I also expect the multiplicity of channels to create opportunities for global niche brands. You are reading one at the moment. But The Independent is a brand which, while known around the world, is not easily available outside Europe. If there were thousands of TV channels, it would be easy to establish global reach: our stalwart readers could get their fix whenever and wherever. Already they can on the Internet, but it is slow and cumbersome; television would become one more delivery mechanism and probably a more convenient one.

To do that, though, television has to become interactive. This is the third great change associated with the shift to digital. You can in theory have interactive analogue TV on cable systems, but they don't really work very well. TV home shopping is tiny. Once digital TV is universally established, the possibilities for TV commerce widen, for it becomes cheap and simple to establish a return path.

The TV companies hope that we will buy lots of things through them. It will certainly become very easy to buy; it may become a way of saving time as well as wasting it. Watch a music video, click on a button, a CD arrives at the door next day, and your monthly account is duly debited. But only the market can decide whether digital TV at last makes television commerce a success. It may be that the rich and middling-rich who will make or break telecommerce won't watch enough television to make this a runner. The one lesson we have learnt from Internet commerce is that you cannot predict what types of product or service will show explosive growth. Who would have predicted that a 500-year-old product, the printed book, would become the most successful item to be sold over the Internet? I am sure, however, that having the return path will change the nature of television. We can, so to speak, talk back.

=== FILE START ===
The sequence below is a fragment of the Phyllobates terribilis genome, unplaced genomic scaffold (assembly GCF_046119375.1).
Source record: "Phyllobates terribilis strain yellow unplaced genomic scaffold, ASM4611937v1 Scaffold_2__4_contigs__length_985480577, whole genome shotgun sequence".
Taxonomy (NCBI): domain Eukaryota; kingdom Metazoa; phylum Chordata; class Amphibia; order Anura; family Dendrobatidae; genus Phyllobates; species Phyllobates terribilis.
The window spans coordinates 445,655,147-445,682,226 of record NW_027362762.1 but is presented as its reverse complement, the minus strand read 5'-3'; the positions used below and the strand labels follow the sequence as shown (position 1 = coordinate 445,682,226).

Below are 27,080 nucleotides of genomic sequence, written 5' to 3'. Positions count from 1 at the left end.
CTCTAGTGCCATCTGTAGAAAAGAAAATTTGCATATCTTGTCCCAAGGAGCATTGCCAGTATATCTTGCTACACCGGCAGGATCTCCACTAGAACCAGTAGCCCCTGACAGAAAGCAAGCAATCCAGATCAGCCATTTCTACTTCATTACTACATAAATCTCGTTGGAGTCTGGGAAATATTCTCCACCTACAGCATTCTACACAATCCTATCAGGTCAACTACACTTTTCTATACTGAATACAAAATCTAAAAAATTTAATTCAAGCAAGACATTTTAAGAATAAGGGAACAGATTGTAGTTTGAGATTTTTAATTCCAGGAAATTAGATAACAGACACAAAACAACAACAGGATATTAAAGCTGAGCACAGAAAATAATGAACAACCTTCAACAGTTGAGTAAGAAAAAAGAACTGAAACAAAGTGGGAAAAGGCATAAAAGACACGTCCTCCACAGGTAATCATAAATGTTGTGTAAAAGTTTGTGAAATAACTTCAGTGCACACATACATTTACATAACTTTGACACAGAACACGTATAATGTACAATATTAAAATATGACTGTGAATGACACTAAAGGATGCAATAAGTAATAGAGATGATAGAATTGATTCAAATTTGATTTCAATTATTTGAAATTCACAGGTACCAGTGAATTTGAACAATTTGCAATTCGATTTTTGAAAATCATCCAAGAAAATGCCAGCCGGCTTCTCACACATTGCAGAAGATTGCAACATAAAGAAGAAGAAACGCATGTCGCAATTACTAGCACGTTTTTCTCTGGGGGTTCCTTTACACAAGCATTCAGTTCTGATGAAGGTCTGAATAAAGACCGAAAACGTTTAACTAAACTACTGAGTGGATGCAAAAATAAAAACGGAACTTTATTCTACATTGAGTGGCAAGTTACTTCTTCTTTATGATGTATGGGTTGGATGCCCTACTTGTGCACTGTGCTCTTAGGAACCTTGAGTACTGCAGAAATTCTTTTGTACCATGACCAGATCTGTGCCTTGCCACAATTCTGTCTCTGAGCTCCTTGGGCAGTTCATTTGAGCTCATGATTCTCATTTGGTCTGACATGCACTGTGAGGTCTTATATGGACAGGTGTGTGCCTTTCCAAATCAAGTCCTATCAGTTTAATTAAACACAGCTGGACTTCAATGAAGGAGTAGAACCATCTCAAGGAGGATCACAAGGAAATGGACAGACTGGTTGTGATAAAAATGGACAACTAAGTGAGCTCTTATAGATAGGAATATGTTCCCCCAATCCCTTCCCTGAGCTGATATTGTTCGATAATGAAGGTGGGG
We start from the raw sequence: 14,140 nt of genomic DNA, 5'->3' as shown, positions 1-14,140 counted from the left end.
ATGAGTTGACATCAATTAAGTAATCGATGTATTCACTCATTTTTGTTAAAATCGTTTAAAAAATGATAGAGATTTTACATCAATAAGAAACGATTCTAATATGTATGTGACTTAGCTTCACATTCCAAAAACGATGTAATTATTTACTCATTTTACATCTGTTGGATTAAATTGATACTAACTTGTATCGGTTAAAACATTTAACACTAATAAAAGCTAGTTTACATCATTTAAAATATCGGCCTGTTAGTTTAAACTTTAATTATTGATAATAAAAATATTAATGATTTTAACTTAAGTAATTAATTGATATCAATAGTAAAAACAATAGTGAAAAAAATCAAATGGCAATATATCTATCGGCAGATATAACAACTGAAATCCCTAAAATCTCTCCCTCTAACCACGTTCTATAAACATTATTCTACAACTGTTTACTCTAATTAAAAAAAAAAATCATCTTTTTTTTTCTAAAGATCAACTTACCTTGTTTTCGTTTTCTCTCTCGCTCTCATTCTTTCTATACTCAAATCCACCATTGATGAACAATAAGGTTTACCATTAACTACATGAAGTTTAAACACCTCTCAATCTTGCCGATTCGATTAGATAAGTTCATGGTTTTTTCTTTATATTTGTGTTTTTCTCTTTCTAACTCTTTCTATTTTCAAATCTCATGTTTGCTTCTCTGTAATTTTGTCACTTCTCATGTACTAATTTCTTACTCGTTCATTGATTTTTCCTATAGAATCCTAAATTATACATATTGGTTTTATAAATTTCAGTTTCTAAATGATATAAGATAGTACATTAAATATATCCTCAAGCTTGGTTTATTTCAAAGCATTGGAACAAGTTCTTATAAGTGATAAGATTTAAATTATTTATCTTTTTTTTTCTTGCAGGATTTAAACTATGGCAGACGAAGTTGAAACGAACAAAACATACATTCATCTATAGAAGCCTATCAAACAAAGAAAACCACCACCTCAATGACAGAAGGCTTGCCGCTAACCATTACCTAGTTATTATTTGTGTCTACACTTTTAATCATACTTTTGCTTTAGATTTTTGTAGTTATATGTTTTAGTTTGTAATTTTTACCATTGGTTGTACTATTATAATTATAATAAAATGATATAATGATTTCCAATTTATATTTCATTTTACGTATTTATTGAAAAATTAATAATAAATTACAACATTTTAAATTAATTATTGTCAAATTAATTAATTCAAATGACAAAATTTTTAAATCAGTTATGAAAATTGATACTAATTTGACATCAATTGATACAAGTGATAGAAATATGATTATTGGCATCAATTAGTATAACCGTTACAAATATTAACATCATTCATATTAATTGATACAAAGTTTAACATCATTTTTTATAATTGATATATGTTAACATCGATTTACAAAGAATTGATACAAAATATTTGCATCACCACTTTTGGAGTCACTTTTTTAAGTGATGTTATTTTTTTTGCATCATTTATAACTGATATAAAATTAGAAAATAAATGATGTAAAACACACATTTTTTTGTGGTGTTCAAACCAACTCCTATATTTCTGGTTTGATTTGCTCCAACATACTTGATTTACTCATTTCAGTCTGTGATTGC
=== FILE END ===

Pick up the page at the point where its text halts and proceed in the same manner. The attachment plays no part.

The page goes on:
That is one reason why the changes in television will change global society - or at least reinforce changes already taking place. Divisions within countries seem to be becoming wider, as people become segregated by income, interest and education. Divisions between similar groups of people in different countries have, by contrast, become narrower. Professional people around the world live in similar houses, drive similar cars, wear similar brands of clothes and increasingly read similar publications.

Television has up to now been a unifying feature, for people in any one country tend to watch the same programmes - if only because they have had little choice.

Now we will have that choice. That is wonderful. But we will lose a nationally unifying force. Instead of having only a handful of channels to unite the country in a common culture, we will have to rely on brands like Ulrika.